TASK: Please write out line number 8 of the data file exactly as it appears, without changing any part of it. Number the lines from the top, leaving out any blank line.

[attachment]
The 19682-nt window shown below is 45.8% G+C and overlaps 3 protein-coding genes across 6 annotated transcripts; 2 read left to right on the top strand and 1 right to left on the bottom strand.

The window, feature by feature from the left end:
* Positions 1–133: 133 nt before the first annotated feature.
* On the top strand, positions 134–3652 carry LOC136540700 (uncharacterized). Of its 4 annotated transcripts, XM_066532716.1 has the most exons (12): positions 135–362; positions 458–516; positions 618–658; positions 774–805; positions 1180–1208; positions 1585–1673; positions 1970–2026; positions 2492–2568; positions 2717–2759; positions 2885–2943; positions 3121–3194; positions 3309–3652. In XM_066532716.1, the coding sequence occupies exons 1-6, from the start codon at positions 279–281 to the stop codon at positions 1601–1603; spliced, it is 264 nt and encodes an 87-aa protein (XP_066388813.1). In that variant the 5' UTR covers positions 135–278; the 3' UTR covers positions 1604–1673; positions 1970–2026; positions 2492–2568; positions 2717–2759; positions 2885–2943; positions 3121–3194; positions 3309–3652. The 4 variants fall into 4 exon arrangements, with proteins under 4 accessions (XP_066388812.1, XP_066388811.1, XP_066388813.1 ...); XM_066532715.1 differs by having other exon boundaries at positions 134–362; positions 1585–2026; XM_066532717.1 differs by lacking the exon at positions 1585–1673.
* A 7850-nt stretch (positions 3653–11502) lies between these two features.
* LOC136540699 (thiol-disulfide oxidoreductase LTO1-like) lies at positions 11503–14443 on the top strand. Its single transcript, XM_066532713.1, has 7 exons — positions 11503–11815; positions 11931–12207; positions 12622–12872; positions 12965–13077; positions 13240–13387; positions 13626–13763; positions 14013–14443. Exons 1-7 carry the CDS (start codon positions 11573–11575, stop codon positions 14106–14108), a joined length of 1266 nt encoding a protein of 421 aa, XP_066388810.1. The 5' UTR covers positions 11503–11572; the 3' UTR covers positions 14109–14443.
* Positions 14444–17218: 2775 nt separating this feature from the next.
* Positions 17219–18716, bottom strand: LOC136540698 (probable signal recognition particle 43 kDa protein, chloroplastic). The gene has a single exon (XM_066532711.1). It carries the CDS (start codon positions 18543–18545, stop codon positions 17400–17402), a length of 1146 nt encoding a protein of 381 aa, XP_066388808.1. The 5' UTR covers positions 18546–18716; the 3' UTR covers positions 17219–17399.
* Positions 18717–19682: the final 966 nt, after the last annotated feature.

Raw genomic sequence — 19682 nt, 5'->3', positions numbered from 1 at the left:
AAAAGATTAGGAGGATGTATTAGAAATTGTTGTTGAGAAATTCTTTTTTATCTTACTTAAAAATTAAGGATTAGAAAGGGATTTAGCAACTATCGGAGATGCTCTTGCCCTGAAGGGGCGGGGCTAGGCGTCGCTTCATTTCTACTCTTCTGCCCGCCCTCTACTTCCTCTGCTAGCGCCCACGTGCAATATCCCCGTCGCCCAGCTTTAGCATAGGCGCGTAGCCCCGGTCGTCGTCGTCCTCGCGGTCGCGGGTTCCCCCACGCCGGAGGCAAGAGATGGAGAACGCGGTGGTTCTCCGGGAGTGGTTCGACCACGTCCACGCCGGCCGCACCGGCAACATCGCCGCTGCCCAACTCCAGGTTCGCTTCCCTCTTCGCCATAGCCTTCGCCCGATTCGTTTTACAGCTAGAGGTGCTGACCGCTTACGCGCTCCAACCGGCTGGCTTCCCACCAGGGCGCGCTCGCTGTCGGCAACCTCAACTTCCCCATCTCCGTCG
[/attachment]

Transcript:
* Positions 17219–18716, bottom strand: LOC136540698 (probable signal recognition particle 43 kDa protein, chloroplastic). The gene has a single exon (XM_066532711.1). It carries the CDS (start codon positions 18543–18545, stop codon positions 17400–17402), a length of 1146 nt encoding a protein of 381 aa, XP_066388808.1. The 5' UTR covers positions 18546–18716; the 3' UTR covers positions 17219–17399.